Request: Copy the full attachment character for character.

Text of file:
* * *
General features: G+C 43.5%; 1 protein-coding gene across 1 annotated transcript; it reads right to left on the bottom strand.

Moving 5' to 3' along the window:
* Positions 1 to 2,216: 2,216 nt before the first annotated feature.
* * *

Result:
General features: G+C 43.5%; 1 protein-coding gene across 1 annotated transcript; it reads right to left on the bottom strand.

Moving 5' to 3' along the window:
* Positions 1 to 2,216: 2,216 nt before the first annotated feature.